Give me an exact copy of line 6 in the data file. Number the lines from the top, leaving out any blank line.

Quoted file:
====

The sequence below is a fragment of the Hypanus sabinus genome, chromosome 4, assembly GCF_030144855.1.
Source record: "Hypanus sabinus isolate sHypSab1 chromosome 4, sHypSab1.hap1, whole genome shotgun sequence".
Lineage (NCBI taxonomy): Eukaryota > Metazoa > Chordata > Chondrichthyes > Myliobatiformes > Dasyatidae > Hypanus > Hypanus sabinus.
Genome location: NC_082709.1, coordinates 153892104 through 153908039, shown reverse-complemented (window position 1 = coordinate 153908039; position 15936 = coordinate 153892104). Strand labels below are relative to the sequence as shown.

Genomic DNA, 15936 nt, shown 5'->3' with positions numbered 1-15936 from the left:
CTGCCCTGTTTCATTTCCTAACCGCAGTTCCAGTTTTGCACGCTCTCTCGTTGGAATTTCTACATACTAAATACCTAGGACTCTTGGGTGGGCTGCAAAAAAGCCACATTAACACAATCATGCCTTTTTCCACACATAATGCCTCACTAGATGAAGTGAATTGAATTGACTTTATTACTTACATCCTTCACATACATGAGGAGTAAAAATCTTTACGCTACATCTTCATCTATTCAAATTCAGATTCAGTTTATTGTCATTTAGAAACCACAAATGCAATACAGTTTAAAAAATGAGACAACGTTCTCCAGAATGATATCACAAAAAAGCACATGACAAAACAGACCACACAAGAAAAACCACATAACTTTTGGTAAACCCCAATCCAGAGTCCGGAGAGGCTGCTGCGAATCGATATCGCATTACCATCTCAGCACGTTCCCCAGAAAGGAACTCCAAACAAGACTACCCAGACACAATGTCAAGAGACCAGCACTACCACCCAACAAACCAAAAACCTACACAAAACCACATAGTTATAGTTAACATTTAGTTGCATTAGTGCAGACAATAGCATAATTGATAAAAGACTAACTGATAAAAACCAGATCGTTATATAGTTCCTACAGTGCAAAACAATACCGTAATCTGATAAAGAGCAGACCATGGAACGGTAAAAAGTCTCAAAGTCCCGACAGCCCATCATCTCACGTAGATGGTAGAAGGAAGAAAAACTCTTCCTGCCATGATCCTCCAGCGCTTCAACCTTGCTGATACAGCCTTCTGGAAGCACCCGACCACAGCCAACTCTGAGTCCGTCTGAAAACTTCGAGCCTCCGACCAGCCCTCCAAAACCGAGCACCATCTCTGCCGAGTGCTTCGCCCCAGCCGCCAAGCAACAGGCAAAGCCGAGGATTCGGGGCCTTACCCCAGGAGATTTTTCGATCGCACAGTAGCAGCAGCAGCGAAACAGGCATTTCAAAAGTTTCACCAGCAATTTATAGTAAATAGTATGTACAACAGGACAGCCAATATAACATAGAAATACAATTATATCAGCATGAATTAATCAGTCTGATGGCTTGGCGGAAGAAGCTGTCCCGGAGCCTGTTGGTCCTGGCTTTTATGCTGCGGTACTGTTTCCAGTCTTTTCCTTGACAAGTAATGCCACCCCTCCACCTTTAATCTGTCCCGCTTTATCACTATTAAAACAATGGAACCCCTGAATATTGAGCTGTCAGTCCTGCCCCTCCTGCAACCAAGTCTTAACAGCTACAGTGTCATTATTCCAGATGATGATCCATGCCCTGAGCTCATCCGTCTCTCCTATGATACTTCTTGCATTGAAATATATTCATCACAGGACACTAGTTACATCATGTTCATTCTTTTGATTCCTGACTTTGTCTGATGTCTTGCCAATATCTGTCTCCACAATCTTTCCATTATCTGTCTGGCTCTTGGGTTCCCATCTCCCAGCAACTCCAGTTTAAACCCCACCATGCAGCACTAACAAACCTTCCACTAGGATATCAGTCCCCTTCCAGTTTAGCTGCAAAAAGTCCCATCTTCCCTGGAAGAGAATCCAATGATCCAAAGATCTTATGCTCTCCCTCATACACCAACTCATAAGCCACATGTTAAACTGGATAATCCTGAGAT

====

CTGCCCTGTTTCATTTCCTAACCGCAGTTCCAGTTTTGCACGCTCTCTCGTTGGAATTTCTACATACTAAATACCTAGGACTCTTGGGTGGGCTGCAAAAAAGCCACATTAACACAATCATGCCTTTTTCCACACATAATGCCTCACTAGATGAAGTGAATTGAATTGACTTTATTACTTACATCCTTCACATACATGAGGAGTAAAAATCTTTACGCTACATCTTCATCTATTCAAATTCAGATTCAGTTTATTGTCATTTAGAAACCACAAATGCAATACAGTTTAAAAAATGAGACAACGTTCTCCAGAATGATATCACAAAAAAGCACATGACAAAACAGACCACACAAGAAAAACCACATAACTTTTGGTAAACCCCAATCCAGAGTCCGGAGAGGCTGCTGCGAATCGATATCGCATTACCATCTCAGCACGTTCCCCAGAAAGGAACTCCAAACAAGACTACCCAGACACAATGTCAAGAGACCAGCACTACCACCCAACAAACCAAAAACCTACACAAAACCACATAGTTATAGTTAACATTTAGTTGCATTAGTGCAGACAATAGCATAATTGATAAAAGACTAACTGATAAAAACCAGATCGTTATATAGTTCCTACAGTGCAAAACAATACCGTAATCTGATAAAGAGCAGACCATGGAACGGTAAAAAGTCTCAAAGTCCCGACAGCCCATCATCTCACGTAGATGGTAGAAGGAAGAAAAACTCTTCCTGCCATGATCCTCCAGCGCTTCAACCTTGCTGATACAGCCTTCTGGAAGCACCCGACCACAGCCAACTCTGAGTCCGTCTGAAAACTTCGAGCCTCCGACCAGCCCTCCAAAACCGAGCACCATCTCTGCCGAGTGCTTCGCCCCAGCCGCCAAGCAACAGGCAAAGCCGAGGATTCGGGGCCTTACCCCAGGAGATTTTTCGATCGCACAGTAGCAGCAGCAGCGAAACAGGCATTTCAAAAGTTTCACCAGCAATTTATAGTAAATAGTATGTACAACAGGACAGCCAATATAACATAGAAATACAATTATATCAGCATGAATTAATCAGTCTGATGGCTTGGCGGAAGAAGCTGTCCCGGAGCCTGTTGGTCCTGGCTTTTATGCTGCGGTACTGTTTCCAGTCTTTTCCTTGACAAGTAATGCCACCCCTCCACCTTTAATCTGTCCCGCTTTATCACTATTAAAACAATGGAACCCCTGAATATTGAGCTGTCAGTCCTGCCCCTCCTGCAACCAAGTCTTAACAGCTACAGTGTCATTATTCCAGATGATGATCCATGCCCTGAGCTCATCCGTCTCTCCTATGATACTTCTTGCATTGAAATATATTCATCACAGGACACTAGTTACATCATGTTCATTCTTTTGATTCCTGACTTTGTCTGATGTCTTGCCAATATCTGTCTCCACAATCTTTCCATTATCTGTCTGGCTCTTGGGTTCCCATCTCCCAGCAACTCCAGTTTAAACCCCACCATGCAGCACTAACAAACCTTCCACTAGGATATCAGTCCCCTTCCAGTTTAGCTGCAAAAAGTCCCATCTTCCCTGGAAGAGAATCCAATGATCCAAAGATCTTATGCTCTCCCTCATACACCAACTCATAAGCCACATGTTAAACTGGATAATCCTGAGAT